# AC generators and Transformers

• Biker
In summary: So in summary, by connecting an AC generator to a transformer, the voltage on the secondary coil will depend on the ratio between the number of turns, and only one specific resistance should be placed in the secondary coil circuit to satisfy the power usage. If a different resistance is placed, the generator will speed up or slow down depending on its load. The energy will either be conserved or dissipated, depending on the resistance. The generator's speed is regulated by adjusting the mechanical torque.
Biker
So Assume that I have an AC generator and I am giving it enough power to keep spinning with the same rate. So I have limited power usage. The generator creates maximum voltage V and because power is limited that leaves me with only 1 specific current. Now if I connect this generator to a transformer. The voltage on the secondary coil will be Vs and it depends on the ratio between the number of turns Which means there is only 1 specific resistance should be placed in the secondary coil circuit to satisfy the power usage. What if I place a different resistance? What will happen to this system?

Biker said:
What if I place a different resistance? What will happen to this system?
If the resistance is higher, the amperage and power are lower and the generator just has an easier time.

If the resistance is lower, the load demands more power than the generator can provide and it fails. The exact mode of failure depends on the specifics of the generator and its prime mover, but it may shut down or it may just slow down and lower the voltage until the power drops back into its range.

anorlunda and Biker
russ_watters said:
If the resistance is higher, the amperage and power are lower and the generator just has an easier time.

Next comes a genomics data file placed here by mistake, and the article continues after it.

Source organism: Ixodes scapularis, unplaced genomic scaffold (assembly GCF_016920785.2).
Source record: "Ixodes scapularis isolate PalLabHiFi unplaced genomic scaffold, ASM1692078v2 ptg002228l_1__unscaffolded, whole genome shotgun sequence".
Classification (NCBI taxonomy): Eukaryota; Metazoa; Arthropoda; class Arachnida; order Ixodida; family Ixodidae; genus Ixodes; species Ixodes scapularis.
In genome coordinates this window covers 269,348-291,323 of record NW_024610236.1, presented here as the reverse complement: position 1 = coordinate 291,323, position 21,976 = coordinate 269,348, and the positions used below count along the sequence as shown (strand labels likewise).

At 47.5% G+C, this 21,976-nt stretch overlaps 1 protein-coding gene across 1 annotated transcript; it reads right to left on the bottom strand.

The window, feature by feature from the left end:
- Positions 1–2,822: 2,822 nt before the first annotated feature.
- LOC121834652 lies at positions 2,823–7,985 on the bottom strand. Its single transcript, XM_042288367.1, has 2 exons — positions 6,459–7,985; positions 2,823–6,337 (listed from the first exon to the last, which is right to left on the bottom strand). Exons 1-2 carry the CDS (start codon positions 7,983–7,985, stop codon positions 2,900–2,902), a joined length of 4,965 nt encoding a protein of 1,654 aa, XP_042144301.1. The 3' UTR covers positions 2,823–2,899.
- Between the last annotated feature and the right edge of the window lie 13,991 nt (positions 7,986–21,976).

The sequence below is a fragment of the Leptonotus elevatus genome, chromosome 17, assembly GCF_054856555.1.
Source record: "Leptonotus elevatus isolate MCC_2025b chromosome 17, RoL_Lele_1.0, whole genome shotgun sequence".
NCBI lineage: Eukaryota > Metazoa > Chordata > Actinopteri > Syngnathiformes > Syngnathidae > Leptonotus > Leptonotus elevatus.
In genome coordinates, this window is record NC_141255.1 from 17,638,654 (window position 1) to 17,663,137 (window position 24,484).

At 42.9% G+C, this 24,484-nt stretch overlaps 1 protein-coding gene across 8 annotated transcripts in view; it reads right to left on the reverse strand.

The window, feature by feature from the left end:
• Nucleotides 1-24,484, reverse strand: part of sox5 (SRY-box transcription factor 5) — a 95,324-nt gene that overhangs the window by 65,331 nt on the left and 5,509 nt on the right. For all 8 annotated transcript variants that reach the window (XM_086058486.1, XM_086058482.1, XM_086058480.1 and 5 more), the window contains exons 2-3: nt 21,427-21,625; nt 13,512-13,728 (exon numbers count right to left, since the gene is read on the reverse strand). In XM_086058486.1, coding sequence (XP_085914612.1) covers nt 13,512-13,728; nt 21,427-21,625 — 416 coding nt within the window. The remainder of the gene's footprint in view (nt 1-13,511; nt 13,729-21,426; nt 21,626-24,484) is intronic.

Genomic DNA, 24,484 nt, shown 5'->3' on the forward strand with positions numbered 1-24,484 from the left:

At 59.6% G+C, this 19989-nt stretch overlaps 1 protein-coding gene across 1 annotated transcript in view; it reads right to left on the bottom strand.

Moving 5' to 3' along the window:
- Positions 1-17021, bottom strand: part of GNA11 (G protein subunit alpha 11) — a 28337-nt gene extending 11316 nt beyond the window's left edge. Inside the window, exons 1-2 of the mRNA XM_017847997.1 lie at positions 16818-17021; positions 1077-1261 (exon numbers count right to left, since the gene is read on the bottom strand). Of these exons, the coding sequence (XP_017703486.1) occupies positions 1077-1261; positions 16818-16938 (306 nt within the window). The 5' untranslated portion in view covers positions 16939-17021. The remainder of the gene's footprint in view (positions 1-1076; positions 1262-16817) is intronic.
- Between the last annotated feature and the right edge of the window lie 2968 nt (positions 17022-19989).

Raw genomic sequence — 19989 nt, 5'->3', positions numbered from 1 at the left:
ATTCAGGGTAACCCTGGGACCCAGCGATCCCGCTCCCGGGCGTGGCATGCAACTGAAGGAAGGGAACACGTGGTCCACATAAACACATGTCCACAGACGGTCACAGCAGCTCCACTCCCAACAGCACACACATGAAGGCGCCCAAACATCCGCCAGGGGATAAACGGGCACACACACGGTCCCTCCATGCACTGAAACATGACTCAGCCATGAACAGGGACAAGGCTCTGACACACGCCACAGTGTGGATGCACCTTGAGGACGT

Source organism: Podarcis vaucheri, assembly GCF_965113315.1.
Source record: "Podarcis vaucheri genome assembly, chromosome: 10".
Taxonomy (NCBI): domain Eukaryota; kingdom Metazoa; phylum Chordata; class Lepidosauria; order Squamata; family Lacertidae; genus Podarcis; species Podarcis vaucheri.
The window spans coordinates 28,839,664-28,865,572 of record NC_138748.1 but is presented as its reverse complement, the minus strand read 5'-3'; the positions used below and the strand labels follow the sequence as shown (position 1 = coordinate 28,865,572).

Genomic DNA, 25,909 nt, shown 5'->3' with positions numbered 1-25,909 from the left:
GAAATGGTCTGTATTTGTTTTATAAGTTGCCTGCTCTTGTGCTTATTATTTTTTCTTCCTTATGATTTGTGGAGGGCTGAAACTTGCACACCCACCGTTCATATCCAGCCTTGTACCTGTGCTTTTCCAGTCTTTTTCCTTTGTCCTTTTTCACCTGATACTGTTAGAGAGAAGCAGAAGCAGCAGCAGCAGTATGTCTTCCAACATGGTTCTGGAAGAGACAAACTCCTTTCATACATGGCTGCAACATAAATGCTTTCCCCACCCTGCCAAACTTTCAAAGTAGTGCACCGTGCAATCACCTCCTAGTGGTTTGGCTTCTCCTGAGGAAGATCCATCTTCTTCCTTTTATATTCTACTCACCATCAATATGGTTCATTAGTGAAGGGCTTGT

If the resistance is lower, the load demands more power than the generator can provide and it fails. The exact mode of failure depends on the specifics of the generator and its prime mover, but it may shut down or it may just slow down and lower the voltage until the power drops back into its range.
About high resistance, What about energy conservation? where does the energy go?

The low resistance part, I think in the case of giving it the same power it will probably just fail because it won't be able to slow down if I am giving it energy. Which means a bit of fire I guess.

Biker said:
So Assume that I have an AC generator and I am giving it enough power to keep spinning with the same rate. So I have limited power usage. The generator creates maximum voltage V and because power is limited that leaves me with only 1 specific current. Now if I connect this generator to a transformer. The voltage on the secondary coil will be Vs and it depends on the ratio between the number of turns Which means there is only 1 specific resistance should be placed in the secondary coil circuit to satisfy the power usage. What if I place a different resistance? What will happen to this system?
The generator will speed up or slow down depending on whether it is underloaded or overloaded.